The average Chinese person now accounts for more carbon emissions annually than the average European
The latest Ferrari glitch may or may not be a flaw, depending on how often you plan to use your $234,000 sports car in kidnappings
NASA's decision to hire both Boeing and SpaceX to design and build new space shuttles illustrates a debate in government contracting as to how many suppliers is best
The photo agency is increasingly making its work available to customers without a licensing fee, with the plan to develop a business model at some point in the future
The popular premixed funds are supposed to get more conservative as retirement gets closer. What “conservative” means is open to interpretation
Airbus has reduced the width of a bathroom on the new A320s to restore space in the food-preparation area
Has anyone enjoyed being a CEO more than Oracle's sort-of outgoing Larry Ellison?
Business students at Wharton reveled in a ritual gathering of MBAs where people leave their personal brand at the door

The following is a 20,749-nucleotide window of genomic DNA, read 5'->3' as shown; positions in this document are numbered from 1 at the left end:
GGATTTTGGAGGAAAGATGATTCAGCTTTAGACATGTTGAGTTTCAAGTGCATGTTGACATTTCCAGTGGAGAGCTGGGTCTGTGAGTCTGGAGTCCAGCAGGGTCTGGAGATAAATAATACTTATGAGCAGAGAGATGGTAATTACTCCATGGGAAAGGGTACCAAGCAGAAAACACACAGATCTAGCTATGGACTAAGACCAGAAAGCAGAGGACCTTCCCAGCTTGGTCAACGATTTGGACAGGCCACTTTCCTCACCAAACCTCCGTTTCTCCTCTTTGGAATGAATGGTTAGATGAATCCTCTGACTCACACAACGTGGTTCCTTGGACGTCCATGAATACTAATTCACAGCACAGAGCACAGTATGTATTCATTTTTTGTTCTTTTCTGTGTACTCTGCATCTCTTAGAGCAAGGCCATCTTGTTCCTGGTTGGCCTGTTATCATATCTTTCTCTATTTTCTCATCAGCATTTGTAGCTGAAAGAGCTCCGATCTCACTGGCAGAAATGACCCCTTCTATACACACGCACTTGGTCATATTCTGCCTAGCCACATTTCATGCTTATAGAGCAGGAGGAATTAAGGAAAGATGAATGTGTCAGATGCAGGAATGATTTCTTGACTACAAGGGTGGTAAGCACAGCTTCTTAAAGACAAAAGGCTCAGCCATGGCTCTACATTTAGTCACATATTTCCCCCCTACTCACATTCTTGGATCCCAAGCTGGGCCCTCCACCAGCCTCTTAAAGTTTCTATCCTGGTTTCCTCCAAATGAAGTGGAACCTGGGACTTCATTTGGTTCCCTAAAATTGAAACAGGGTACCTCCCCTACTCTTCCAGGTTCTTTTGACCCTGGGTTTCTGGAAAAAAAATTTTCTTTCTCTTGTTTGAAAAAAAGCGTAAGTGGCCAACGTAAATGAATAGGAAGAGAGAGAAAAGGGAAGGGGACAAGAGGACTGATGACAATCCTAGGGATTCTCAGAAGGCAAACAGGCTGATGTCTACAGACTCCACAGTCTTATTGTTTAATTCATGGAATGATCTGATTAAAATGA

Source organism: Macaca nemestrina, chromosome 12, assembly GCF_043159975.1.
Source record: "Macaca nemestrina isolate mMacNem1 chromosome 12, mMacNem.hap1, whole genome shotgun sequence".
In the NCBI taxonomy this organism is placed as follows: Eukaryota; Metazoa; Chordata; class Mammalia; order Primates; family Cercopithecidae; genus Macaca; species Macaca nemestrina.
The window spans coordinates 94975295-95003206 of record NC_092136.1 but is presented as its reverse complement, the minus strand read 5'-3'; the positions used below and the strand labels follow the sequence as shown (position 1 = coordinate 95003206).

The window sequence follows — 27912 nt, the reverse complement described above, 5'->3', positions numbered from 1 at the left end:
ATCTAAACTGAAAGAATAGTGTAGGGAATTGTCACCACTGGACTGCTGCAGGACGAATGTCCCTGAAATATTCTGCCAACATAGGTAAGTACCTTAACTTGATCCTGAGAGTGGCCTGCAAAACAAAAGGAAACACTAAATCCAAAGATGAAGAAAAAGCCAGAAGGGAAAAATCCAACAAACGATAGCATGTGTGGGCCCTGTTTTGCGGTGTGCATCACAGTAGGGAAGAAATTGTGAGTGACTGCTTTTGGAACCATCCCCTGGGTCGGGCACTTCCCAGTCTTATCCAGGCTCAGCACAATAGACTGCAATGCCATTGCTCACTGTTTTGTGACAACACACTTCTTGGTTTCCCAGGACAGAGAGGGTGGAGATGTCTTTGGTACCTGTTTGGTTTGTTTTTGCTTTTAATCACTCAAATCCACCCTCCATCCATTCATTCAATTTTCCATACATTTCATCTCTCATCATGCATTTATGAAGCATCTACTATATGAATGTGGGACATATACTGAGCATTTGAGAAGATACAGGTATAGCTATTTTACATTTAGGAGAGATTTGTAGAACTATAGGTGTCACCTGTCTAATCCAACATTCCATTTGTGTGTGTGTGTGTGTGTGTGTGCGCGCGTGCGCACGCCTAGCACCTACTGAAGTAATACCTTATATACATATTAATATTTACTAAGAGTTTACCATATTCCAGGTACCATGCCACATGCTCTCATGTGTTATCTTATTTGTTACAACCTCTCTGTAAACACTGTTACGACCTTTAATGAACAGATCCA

A report finds high default rates on franchise loans
A onetime angel investor in more than Web 2.0 startups, Clavier last year started a bona fide venture capital firm, SoftTech VC in Palo Alto, Calif. The French native has none of the press star power of better known VCs such as Sequoia Capital's Michael Moritz or John Doerr of Kleiner Perkins Caufield & Byers, but Clavier is the one all the newly minted entrepreneurs are flocking around at countless Web 2.0 conferences. For good reason: Clavier has an eye for fast-rising startups, such as news feed aggregator NetVibes, personal-finance service Mint, and social advertising network SocialMedia. And five of his startups had successful "exits" through acquisition by the likes of Yahoo, AOL, and others.